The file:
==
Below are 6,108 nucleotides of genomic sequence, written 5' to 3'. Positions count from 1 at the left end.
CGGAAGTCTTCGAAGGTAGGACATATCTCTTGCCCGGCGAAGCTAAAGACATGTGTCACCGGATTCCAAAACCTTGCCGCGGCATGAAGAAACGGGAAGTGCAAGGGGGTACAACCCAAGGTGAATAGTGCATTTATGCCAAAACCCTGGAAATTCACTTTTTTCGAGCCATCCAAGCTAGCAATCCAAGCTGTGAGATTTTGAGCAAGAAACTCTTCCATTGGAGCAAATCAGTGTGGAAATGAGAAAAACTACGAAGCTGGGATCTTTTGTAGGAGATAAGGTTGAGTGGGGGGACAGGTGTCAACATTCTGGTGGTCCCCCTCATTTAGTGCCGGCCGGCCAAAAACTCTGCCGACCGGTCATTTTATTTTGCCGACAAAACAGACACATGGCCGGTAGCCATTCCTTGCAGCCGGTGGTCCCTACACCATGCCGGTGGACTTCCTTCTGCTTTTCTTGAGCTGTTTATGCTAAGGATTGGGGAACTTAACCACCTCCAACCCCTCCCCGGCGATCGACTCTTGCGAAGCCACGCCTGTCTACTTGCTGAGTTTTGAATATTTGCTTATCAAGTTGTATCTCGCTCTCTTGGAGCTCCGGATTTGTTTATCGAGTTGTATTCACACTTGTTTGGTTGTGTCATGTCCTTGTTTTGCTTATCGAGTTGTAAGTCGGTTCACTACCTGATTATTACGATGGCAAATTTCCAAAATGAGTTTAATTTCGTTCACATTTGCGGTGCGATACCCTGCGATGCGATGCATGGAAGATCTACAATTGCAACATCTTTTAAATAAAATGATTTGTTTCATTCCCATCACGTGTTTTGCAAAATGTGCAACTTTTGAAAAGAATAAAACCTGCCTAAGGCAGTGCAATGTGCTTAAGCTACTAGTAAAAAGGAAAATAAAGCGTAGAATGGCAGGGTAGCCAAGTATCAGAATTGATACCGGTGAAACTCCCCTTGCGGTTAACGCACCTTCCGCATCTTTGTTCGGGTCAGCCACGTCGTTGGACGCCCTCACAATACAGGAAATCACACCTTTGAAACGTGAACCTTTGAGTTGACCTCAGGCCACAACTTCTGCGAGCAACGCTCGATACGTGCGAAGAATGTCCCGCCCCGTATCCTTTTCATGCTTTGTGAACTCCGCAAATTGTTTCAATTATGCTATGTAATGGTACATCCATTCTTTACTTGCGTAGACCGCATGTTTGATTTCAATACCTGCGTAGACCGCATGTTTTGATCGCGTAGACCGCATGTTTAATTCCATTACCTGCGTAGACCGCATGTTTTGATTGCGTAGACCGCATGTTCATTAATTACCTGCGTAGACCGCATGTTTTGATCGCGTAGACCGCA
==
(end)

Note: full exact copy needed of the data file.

Below are 6,108 nucleotides of genomic sequence, written 5' to 3'. Positions count from 1 at the left end.
CGGAAGTCTTCGAAGGTAGGACATATCTCTTGCCCGGCGAAGCTAAAGACATGTGTCACCGGATTCCAAAACCTTGCCGCGGCATGAAGAAACGGGAAGTGCAAGGGGGTACAACCCAAGGTGAATAGTGCATTTATGCCAAAACCCTGGAAATTCACTTTTTTCGAGCCATCCAAGCTAGCAATCCAAGCTGTGAGATTTTGAGCAAGAAACTCTTCCATTGGAGCAAATCAGTGTGGAAATGAGAAAAACTACGAAGCTGGGATCTTTTGTAGGAGATAAGGTTGAGTGGGGGGACAGGTGTCAACATTCTGGTGGTCCCCCTCATTTAGTGCCGGCCGGCCAAAAACTCTGCCGACCGGTCATTTTATTTTGCCGACAAAACAGACACATGGCCGGTAGCCATTCCTTGCAGCCGGTGGTCCCTACACCATGCCGGTGGACTTCCTTCTGCTTTTCTTGAGCTGTTTATGCTAAGGATTGGGGAACTTAACCACCTCCAACCCCTCCCCGGCGATCGACTCTTGCGAAGCCACGCCTGTCTACTTGCTGAGTTTTGAATATTTGCTTATCAAGTTGTATCTCGCTCTCTTGGAGCTCCGGATTTGTTTATCGAGTTGTATTCACACTTGTTTGGTTGTGTCATGTCCTTGTTTTGCTTATCGAGTTGTAAGTCGGTTCACTACCTGATTATTACGATGGCAAATTTCCAAAATGAGTTTAATTTCGTTCACATTTGCGGTGCGATACCCTGCGATGCGATGCATGGAAGATCTACAATTGCAACATCTTTTAAATAAAATGATTTGTTTCATTCCCATCACGTGTTTTGCAAAATGTGCAACTTTTGAAAAGAATAAAACCTGCCTAAGGCAGTGCAATGTGCTTAAGCTACTAGTAAAAAGGAAAATAAAGCGTAGAATGGCAGGGTAGCCAAGTATCAGAATTGATACCGGTGAAACTCCCCTTGCGGTTAACGCACCTTCCGCATCTTTGTTCGGGTCAGCCACGTCGTTGGACGCCCTCACAATACAGGAAATCACACCTTTGAAACGTGAACCTTTGAGTTGACCTCAGGCCACAACTTCTGCGAGCAACGCTCGATACGTGCGAAGAATGTCCCGCCCCGTATCCTTTTCATGCTTTGTGAACTCCGCAAATTGTTTCAATTATGCTATGTAATGGTACATCCATTCTTTACTTGCGTAGACCGCATGTTTGATTTCAATACCTGCGTAGACCGCATGTTTTGATCGCGTAGACCGCATGTTTAATTCCATTACCTGCGTAGACCGCATGTTTTGATTGCGTAGACCGCATGTTCATTAATTACCTGCGTAGACCGCATGTTTTGATCGCGTAGACCGCA